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» Scarleteen Boards: 2000 - 2014 (Archive) » SCARLETEEN CENTRAL » Gender Issues » what do i tell my son?

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Author Topic: what do i tell my son?
sick_of_the_scars
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ok. well i am sixteen and had a beautiful baby boy on aug. 21st 2006. i am bisexual and have been trans since i was eleven. i came to the decision that i'm okay with not doing the full blown change but i do want to get a chest reconstruction and get started on testosterone when i turn eighteen. my son is only two months old, now, but i'm concerned about how i can explain to him that his mommy wants to be a man. it's confusing to other people, so, i can only imagine how confusing it would be to a child. any ideas on how i can explain this to him? and how i can help him understand that transexuality and homosexuality are natural and normal? i really want him to understand this and to accept it. thanks for any advice.

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"The worst sin towards our fellow creatures is not to hate them, but to be indifferent to them: that's the essence of inhumanity."

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Heather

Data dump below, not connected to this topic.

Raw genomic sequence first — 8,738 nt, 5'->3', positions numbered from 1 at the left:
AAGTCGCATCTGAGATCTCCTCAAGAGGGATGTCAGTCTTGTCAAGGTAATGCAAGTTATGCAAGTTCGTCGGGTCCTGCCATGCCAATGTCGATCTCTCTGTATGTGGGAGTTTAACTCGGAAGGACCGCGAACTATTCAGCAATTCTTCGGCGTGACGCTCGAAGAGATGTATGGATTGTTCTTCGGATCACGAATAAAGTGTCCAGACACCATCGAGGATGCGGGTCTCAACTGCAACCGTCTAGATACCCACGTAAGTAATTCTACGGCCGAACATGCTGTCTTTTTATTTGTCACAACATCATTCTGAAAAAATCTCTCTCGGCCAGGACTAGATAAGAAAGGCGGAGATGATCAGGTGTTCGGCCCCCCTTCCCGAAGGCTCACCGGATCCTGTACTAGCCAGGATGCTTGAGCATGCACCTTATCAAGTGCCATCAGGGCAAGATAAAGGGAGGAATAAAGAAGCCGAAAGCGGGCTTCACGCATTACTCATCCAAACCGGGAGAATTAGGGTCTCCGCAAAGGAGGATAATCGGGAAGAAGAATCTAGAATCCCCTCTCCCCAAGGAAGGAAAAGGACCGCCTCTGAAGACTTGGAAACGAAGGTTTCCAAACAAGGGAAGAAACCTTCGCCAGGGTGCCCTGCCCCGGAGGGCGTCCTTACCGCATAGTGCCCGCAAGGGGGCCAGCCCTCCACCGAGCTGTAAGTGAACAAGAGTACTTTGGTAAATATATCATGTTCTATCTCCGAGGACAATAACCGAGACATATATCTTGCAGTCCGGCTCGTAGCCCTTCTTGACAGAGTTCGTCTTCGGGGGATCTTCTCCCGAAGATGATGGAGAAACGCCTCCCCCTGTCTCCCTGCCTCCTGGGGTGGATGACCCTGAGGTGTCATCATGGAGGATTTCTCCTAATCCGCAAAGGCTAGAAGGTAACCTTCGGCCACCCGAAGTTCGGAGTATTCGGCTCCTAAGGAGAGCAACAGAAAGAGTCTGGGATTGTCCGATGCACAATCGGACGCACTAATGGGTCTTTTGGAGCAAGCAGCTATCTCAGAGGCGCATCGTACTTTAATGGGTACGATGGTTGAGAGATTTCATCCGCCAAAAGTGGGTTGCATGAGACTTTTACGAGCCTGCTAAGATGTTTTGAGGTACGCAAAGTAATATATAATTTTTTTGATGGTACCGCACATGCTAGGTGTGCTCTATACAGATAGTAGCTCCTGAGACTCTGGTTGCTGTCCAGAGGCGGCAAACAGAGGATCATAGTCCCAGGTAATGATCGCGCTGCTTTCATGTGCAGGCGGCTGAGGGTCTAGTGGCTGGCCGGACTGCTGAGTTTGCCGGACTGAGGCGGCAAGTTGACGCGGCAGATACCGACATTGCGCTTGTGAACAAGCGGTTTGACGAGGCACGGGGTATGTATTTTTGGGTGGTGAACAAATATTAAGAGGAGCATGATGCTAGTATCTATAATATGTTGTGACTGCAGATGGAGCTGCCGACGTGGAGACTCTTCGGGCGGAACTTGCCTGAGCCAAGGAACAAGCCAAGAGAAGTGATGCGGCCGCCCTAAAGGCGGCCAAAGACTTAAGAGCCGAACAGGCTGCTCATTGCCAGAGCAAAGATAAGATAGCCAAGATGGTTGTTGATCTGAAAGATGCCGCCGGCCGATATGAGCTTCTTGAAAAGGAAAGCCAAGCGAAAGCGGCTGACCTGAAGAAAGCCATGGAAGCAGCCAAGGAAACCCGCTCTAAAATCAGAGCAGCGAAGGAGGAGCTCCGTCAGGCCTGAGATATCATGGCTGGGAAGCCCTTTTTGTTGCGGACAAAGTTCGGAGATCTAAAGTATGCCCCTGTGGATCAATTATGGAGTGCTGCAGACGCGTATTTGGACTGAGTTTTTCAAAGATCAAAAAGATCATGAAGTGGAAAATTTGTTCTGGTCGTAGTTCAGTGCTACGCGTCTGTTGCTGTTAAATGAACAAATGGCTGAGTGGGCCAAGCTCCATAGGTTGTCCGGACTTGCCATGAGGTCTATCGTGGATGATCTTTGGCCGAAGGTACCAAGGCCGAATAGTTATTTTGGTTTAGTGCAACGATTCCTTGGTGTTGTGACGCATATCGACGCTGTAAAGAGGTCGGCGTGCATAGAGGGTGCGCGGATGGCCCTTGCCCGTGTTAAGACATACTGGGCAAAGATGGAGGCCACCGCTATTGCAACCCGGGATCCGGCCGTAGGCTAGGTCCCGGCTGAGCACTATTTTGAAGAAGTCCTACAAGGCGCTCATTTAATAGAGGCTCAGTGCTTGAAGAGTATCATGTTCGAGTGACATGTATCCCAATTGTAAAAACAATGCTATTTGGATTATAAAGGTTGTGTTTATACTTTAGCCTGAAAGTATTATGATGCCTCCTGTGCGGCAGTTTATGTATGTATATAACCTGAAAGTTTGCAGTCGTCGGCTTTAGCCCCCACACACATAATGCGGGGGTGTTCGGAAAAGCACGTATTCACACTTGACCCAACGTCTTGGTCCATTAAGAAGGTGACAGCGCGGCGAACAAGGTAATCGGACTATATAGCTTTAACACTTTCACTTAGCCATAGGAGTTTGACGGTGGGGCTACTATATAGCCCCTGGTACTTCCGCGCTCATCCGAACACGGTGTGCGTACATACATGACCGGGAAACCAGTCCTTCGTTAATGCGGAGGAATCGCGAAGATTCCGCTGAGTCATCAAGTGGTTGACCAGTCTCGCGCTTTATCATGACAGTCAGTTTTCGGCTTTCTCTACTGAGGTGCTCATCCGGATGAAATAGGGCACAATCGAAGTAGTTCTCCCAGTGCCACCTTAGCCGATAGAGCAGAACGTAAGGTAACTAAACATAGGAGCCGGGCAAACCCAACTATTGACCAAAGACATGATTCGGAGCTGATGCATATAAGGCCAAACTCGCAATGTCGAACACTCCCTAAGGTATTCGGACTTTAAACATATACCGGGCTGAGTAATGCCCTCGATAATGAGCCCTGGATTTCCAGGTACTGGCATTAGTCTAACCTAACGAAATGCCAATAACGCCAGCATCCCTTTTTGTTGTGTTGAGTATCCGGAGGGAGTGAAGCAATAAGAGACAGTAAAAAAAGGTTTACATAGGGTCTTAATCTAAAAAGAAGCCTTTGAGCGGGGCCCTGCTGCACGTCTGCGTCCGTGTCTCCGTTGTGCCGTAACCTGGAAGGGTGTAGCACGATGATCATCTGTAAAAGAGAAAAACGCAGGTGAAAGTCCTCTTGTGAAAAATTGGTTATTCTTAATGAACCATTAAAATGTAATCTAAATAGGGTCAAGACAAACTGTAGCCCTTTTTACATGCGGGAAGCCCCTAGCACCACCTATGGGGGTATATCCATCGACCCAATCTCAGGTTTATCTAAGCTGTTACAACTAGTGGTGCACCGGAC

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Ultimately, since you can't communicate with a two-month old about anything save sleeping, eating and basic physical bonding, this is moot for right NOW.

Gender and sex are very complex topics, and ones that are insanely difficult for young children to get save the basics: they just can't see how they play out without a good deal of life experience. So, these discussions really are years down the road.

Bear in mind, too, that if you're transitioning when your kid is two, they won't even have known you other than as you present. To kids, normal is THEIR normal. Know what I mean?

If and when you do start the process of all of this, you'll have to do some intensive counseling to be okayed for it: I'd suggest bringing these questions to your therapist then, as he or she will likely have had experience with this issue before in families and with children, and can probably offer you a lot on this topic to work with and start thinking about.

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Heather Corinna, Executive Director & Founder, Scarleteen
About Me • Get our book!
Never doubt that a small group of thoughtful, committed citizens can change the world. Indeed, it is the only thing that ever has. - Margaret Mead

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pud21